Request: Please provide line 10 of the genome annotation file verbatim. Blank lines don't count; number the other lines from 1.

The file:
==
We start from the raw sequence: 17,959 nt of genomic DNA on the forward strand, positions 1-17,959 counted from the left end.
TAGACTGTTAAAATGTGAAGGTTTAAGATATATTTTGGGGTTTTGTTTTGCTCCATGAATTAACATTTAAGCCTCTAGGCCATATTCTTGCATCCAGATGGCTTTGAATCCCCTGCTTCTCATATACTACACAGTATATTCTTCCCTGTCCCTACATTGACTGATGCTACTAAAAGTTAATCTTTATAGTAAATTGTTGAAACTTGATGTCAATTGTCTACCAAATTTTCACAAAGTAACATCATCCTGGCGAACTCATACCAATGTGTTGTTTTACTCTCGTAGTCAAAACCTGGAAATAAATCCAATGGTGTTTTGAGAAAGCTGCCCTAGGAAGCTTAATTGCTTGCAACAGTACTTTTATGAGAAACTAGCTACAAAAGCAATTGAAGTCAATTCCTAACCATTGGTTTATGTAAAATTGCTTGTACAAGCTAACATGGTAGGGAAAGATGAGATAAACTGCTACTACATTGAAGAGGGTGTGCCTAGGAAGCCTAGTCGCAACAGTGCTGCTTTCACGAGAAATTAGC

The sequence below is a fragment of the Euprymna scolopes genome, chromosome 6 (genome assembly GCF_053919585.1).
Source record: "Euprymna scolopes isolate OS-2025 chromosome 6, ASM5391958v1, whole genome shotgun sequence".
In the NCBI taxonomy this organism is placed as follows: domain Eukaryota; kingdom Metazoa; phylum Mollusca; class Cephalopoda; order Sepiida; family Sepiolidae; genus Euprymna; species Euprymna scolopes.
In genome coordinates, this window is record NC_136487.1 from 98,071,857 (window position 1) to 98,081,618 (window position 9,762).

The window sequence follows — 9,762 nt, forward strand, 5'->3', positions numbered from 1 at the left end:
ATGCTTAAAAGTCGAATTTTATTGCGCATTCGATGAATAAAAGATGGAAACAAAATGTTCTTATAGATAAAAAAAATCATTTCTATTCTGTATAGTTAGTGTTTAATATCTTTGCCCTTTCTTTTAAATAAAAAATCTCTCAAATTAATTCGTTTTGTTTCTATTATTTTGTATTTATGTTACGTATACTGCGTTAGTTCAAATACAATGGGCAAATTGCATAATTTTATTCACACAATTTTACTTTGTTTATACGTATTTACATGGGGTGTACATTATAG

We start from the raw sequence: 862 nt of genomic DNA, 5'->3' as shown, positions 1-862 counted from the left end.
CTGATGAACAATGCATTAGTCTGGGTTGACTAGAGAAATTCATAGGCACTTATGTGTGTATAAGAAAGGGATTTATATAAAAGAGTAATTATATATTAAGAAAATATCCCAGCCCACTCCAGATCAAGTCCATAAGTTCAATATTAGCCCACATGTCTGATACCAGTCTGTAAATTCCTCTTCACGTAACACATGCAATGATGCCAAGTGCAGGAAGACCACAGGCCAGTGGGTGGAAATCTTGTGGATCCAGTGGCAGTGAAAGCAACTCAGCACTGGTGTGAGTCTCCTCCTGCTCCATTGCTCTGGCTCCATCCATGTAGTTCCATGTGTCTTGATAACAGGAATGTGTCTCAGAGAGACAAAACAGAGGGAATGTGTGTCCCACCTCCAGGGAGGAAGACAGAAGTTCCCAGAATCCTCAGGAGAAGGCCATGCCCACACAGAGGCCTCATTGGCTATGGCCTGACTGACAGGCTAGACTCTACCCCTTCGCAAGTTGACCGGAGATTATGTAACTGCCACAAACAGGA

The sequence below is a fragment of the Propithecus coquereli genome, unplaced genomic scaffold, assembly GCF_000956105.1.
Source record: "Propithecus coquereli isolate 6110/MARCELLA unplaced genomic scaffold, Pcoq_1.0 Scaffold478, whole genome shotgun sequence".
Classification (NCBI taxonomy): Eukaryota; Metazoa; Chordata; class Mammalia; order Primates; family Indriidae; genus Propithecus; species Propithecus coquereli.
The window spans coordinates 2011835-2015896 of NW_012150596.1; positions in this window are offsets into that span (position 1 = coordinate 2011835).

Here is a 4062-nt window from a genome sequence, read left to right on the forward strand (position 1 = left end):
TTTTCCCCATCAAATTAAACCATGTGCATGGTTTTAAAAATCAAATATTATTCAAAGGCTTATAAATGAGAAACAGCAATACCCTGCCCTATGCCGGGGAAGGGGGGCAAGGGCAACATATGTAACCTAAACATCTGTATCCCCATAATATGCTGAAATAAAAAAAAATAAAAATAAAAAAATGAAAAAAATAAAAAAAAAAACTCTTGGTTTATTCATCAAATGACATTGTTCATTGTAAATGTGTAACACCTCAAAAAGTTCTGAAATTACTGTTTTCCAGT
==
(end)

CTGATGAACAATGCATTAGTCTGGGTTGACTAGAGAAATTCATAGGCACTTATGTGTGTATAAGAAAGGGATTTATATAAAAGAGTAATTATATATTAAGAAAATATCCCAGCCCACTCCAGATCAAGTCCATAAGTTCAATATTAGCCCACATGTCTGATACCAGTCTGTAAATTCCTCTTCACGTAACACATGCAATGATGCCAAGTGCAGGAAGACCACAGGCCAGTGGGTGGAAATCTTGTGGATCCAGTGGCAGTGAAAGCAACTCAGCACTGGTGTGAGTCTCCTCCTGCTCCATTGCTCTGGCTCCATCCATGTAGTTCCATGTGTCTTGATAACAGGAATGTGTCTCAGAGAGACAAAACAGAGGGAATGTGTGTCCCACCTCCAGGGAGGAAGACAGAAGTTCCCAGAATCCTCAGGAGAAGGCCATGCCCACACAGAGGCCTCATTGGCTATGGCCTGACTGACAGGCTAGACTCTACCCCTTCGCAAGTTGACCGGAGATTATGTAACTGCCACAAACAGGA